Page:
- Li-ion Batteries
- Advanced Batteries
New and Improved Battery Recycling Technology Reaches Major Milestone
The search for new methods of recycling lithium ion (Li-ion) batteries reached a major milestone recently when Canadian startup Li-Cycle announced the delivery of commercially recycled battery material to a manufacturing customer. The company’s delivery includes critical Li-ion battery materials including cobalt, nickel, and lithium. Cost-effective recycling of these materials is key to building a sustainable battery industry with minimal environmental effect. Concerns around the longevity of supply availability, cost, and ethical sourcing of these materials have been major topics in the Li-ion industry.
Searching for Solutions
Li-ion technology, the market leader for EVs, consumer electronics, and grid storage, is the major power in the global advanced battery industry. The manufacturing of these batteries and mining to supply critical materials has grown exponentially over the past 5 years, yet the development of recycling systems has been slow. In mid-2018, an estimated 3% of Li-ion batteries globally were recycled, equating to up to 17 million batteries being added to landfills. By comparison, traditional lead-acid batteries are recycled at a rate of over 99%.
Li-Cycle hopes to enable major improvements in this area. The company’s approach to recycling is different from existing methods. Li-Cycle claims it can achieve a recycling rate of 80%-100% of the valuable materials in Li-ion batteries. Other recycling processes, such as those used by companies in Europe and China, are based on the pyrometallurgy process, which melts down components and typically recovers 30%-40% of key materials.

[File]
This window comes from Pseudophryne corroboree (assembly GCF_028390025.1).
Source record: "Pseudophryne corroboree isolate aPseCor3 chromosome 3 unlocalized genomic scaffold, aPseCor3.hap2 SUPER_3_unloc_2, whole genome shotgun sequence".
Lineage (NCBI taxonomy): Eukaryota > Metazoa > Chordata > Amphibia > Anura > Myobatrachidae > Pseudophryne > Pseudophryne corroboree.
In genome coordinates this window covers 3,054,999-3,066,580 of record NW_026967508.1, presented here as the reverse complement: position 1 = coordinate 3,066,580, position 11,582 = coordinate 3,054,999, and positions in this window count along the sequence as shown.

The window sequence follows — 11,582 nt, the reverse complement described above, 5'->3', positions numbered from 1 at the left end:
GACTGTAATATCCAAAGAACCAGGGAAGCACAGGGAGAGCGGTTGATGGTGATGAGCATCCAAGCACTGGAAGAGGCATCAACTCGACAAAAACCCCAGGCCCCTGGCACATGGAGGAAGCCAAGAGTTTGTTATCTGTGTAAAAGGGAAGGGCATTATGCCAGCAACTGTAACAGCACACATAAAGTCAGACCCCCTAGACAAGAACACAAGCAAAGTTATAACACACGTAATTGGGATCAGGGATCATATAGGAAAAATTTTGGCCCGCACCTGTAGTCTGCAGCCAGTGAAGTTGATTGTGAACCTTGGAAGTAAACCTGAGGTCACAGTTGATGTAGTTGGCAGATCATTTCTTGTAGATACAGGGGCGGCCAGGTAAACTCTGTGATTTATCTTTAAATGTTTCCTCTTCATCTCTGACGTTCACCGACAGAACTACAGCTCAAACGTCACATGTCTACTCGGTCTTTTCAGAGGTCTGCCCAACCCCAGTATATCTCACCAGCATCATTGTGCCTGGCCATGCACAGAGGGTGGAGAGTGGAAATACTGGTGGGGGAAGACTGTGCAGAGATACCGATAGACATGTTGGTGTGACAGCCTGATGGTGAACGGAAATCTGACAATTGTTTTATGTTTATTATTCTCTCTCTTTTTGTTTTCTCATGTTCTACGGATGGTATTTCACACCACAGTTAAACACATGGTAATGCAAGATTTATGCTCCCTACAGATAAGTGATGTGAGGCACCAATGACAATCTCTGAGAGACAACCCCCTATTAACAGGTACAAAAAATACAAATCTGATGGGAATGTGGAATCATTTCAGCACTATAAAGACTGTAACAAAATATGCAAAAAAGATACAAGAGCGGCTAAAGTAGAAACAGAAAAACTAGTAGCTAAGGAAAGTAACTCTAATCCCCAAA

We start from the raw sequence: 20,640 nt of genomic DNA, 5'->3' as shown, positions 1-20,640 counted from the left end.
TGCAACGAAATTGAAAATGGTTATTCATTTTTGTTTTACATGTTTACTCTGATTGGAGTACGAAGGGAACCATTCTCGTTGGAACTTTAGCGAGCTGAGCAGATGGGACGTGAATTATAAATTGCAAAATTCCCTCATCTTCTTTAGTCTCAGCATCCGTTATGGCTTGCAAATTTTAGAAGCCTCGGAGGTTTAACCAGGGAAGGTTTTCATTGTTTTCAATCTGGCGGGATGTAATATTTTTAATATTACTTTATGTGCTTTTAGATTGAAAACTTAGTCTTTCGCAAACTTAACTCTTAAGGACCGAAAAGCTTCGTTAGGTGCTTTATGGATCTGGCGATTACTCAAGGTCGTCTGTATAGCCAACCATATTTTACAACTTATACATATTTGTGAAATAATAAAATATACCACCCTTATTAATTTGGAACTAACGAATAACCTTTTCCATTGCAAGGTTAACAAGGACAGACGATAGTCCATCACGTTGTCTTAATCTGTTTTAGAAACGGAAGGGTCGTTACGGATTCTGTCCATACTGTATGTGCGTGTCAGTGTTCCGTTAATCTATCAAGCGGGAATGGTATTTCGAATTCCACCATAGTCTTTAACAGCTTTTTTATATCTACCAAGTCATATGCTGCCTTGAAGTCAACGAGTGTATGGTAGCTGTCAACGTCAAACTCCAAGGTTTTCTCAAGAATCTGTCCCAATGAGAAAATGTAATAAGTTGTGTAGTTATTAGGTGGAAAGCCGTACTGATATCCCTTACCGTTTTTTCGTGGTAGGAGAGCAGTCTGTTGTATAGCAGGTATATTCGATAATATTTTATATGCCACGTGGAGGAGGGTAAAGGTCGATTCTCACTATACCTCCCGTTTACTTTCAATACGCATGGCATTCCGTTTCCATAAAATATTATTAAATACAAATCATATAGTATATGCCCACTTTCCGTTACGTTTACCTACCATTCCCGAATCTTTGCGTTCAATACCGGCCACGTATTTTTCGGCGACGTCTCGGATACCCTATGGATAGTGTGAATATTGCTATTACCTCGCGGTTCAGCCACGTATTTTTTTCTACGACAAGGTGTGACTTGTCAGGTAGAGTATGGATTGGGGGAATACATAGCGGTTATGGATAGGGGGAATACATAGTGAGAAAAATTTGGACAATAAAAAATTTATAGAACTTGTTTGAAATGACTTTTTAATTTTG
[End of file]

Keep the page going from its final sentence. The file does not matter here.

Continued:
The Li-Cycle process first mechanically shreds batteries, even those that remain charged, to remove unwanted metal and plastic parts to isolate the valuable electrode materials. The second step is a hydrometallurgy process, a wet chemical process using less energy than conventional pyrometallurgy. This step takes the shredded material and removes the key components (lithium carbonate, lithium, cobalt, copper, aluminium, graphite, and iron). The company expects rapid growth in demand for its services over the coming years, having already hosted discussions with several companies servicing or directly active in the manufacturing of stationary energy storage systems.
Recycling Strategies Among Battery Manufacturers
Navigant Research, a Guidehouse company, explores Li-ion battery recycling strategies and opportunities in its report, Novel Recycling Strategies Expand the Value Proposition of Advanced Batteries. The report recommends battery manufacturers incorporate material recycling strategies into their product designs and supply chain to maximize value.
Some companies are adopting in-house recycling strategies with propriety processes. Tesla has been the most vocal about its plans, stating that, “at Gigafactory 1, Tesla is developing a unique battery recycling system that will process both battery manufacturing scrap and end-of-life batteries.” Recovery of lithium and cobalt, as well as the metals used in the battery cell (copper, aluminium, and steel), will be maximized through this system. The company also stated that “all of these materials will be recovered in forms optimized for new battery material production.”
Other battery manufacturers choose to work with third-party recyclers, such as Li-Cycle, that specialize in advanced recycling technologies and processes. While various strategies are anticipated to be used, the development of efficient and cost-effective recycling is critical to the long-term sustainability of advanced batteries to power the global energy transition.